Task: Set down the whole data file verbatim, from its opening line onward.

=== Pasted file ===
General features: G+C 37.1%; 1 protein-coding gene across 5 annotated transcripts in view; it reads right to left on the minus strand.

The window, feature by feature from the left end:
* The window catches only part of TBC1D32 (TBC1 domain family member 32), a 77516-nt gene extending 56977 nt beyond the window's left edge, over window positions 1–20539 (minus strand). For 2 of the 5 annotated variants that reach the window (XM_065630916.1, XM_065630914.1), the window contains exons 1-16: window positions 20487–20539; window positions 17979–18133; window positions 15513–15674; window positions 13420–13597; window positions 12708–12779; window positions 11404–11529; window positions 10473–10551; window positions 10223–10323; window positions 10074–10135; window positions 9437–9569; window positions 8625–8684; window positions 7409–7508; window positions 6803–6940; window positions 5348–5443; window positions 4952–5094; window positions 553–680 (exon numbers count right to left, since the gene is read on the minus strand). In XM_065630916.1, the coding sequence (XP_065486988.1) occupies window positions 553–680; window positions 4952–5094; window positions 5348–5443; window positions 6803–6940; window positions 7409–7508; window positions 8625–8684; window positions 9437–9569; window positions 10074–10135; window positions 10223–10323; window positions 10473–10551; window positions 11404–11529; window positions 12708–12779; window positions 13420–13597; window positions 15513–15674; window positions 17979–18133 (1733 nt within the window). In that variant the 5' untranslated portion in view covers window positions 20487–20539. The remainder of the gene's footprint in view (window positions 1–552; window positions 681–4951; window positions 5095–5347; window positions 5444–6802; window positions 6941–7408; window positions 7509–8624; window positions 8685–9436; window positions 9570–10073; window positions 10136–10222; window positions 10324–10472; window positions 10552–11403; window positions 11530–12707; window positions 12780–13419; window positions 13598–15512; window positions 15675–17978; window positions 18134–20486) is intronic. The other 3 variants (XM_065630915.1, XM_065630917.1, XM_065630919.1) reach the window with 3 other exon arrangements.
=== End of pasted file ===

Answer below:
General features: G+C 37.1%; 1 protein-coding gene across 5 annotated transcripts in view; it reads right to left on the minus strand.

The window, feature by feature from the left end:
* The window catches only part of TBC1D32 (TBC1 domain family member 32), a 77516-nt gene extending 56977 nt beyond the window's left edge, over window positions 1–20539 (minus strand). For 2 of the 5 annotated variants that reach the window (XM_065630916.1, XM_065630914.1), the window contains exons 1-16: window positions 20487–20539; window positions 17979–18133; window positions 15513–15674; window positions 13420–13597; window positions 12708–12779; window positions 11404–11529; window positions 10473–10551; window positions 10223–10323; window positions 10074–10135; window positions 9437–9569; window positions 8625–8684; window positions 7409–7508; window positions 6803–6940; window positions 5348–5443; window positions 4952–5094; window positions 553–680 (exon numbers count right to left, since the gene is read on the minus strand). In XM_065630916.1, the coding sequence (XP_065486988.1) occupies window positions 553–680; window positions 4952–5094; window positions 5348–5443; window positions 6803–6940; window positions 7409–7508; window positions 8625–8684; window positions 9437–9569; window positions 10074–10135; window positions 10223–10323; window positions 10473–10551; window positions 11404–11529; window positions 12708–12779; window positions 13420–13597; window positions 15513–15674; window positions 17979–18133 (1733 nt within the window). In that variant the 5' untranslated portion in view covers window positions 20487–20539. The remainder of the gene's footprint in view (window positions 1–552; window positions 681–4951; window positions 5095–5347; window positions 5444–6802; window positions 6941–7408; window positions 7509–8624; window positions 8685–9436; window positions 9570–10073; window positions 10136–10222; window positions 10324–10472; window positions 10552–11403; window positions 11530–12707; window positions 12780–13419; window positions 13598–15512; window positions 15675–17978; window positions 18134–20486) is intronic. The other 3 variants (XM_065630915.1, XM_065630917.1, XM_065630919.1) reach the window with 3 other exon arrangements.